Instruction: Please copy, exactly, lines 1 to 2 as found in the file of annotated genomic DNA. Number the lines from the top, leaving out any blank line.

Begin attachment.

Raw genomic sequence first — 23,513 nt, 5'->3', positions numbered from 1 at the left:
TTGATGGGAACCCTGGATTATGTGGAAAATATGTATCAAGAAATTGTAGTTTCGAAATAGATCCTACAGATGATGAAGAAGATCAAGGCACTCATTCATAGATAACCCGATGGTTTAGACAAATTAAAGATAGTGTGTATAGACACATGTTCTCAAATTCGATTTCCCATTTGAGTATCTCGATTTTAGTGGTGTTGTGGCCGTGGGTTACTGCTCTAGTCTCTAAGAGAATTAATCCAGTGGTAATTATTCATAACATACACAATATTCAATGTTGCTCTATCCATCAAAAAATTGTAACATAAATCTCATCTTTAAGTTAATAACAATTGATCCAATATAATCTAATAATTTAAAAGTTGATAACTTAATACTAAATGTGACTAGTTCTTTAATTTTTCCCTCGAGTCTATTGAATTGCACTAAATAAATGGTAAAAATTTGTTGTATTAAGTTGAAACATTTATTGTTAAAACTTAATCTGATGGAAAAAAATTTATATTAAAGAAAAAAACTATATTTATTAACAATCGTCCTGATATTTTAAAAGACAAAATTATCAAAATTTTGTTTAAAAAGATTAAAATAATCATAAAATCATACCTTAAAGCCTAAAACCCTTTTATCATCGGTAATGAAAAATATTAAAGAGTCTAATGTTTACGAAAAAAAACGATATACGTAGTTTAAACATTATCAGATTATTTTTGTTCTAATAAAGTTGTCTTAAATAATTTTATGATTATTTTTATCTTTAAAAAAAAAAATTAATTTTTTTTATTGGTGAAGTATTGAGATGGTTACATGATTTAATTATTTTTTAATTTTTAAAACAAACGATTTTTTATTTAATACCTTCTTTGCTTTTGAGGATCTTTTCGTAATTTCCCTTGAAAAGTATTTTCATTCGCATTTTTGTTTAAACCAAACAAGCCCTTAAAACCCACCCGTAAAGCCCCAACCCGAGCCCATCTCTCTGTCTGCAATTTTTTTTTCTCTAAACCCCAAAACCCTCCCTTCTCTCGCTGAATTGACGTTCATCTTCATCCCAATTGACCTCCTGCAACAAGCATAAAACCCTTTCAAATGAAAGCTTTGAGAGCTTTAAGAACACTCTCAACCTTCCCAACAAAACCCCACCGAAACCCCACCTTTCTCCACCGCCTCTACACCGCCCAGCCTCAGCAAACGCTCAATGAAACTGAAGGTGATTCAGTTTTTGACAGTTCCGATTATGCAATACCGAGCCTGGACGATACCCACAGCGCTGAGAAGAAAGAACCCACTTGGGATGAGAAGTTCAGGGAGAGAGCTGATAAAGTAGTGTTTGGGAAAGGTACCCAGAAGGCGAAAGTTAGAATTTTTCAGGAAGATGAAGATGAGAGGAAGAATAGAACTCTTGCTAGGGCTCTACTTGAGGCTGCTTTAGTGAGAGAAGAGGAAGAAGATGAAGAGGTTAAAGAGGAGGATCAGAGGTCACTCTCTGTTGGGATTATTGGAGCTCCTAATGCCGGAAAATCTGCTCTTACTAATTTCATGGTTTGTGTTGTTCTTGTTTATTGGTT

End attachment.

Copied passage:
Raw genomic sequence first — 23,513 nt, 5'->3', positions numbered from 1 at the left:
TTGATGGGAACCCTGGATTATGTGGAAAATATGTATCAAGAAATTGTAGTTTCGAAATAGATCCTACAGATGATGAAGAAGATCAAGGCACTCATTCATAGATAACCCGATGGTTTAGACAAATTAAAGATAGTGTGTATAGACACATGTTCTCAAATTCGATTTCCCATTTGAGTATCTCGATTTTAGTGGTGTTGTGGCCGTGGGTTACTGCTCTAGTCTCTAAGAGAATTAATCCAGTGGTAATTATTCATAACATACACAATATTCAATGTTGCTCTATCCATCAAAAAATTGTAACATAAATCTCATCTTTAAGTTAATAACAATTGATCCAATATAATCTAATAATTTAAAAGTTGATAACTTAATACTAAATGTGACTAGTTCTTTAATTTTTCCCTCGAGTCTATTGAATTGCACTAAATAAATGGTAAAAATTTGTTGTATTAAGTTGAAACATTTATTGTTAAAACTTAATCTGATGGAAAAAAATTTATATTAAAGAAAAAAACTATATTTATTAACAATCGTCCTGATATTTTAAAAGACAAAATTATCAAAATTTTGTTTAAAAAGATTAAAATAATCATAAAATCATACCTTAAAGCCTAAAACCCTTTTATCATCGGTAATGAAAAATATTAAAGAGTCTAATGTTTACGAAAAAAAACGATATACGTAGTTTAAACATTATCAGATTATTTTTGTTCTAATAAAGTTGTCTTAAATAATTTTATGATTATTTTTATCTTTAAAAAAAAAAATTAATTTTTTTTATTGGTGAAGTATTGAGATGGTTACATGATTTAATTATTTTTTAATTTTTAAAACAAACGATTTTTTATTTAATACCTTCTTTGCTTTTGAGGATCTTTTCGTAATTTCCCTTGAAAAGTATTTTCATTCGCATTTTTGTTTAAACCAAACAAGCCCTTAAAACCCACCCGTAAAGCCCCAACCCGAGCCCATCTCTCTGTCTGCAATTTTTTTTTCTCTAAACCCCAAAACCCTCCCTTCTCTCGCTGAATTGACGTTCATCTTCATCCCAATTGACCTCCTGCAACAAGCATAAAACCCTTTCAAATGAAAGCTTTGAGAGCTTTAAGAACACTCTCAACCTTCCCAACAAAACCCCACCGAAACCCCACCTTTCTCCACCGCCTCTACACCGCCCAGCCTCAGCAAACGCTCAATGAAACTGAAGGTGATTCAGTTTTTGACAGTTCCGATTATGCAATACCGAGCCTGGACGATACCCACAGCGCTGAGAAGAAAGAACCCACTTGGGATGAGAAGTTCAGGGAGAGAGCTGATAAAGTAGTGTTTGGGAAAGGTACCCAGAAGGCGAAAGTTAGAATTTTTCAGGAAGATGAAGATGAGAGGAAGAATAGAACTCTTGCTAGGGCTCTACTTGAGGCTGCTTTAGTGAGAGAAGAGGAAGAAGATGAAGAGGTTAAAGAGGAGGATCAGAGGTCACTCTCTGTTGGGATTATTGGAGCTCCTAATGCCGGAAAATCTGCTCTTACTAATTTCATGGTTTGTGTTGTTCTTGTTTATTGGTT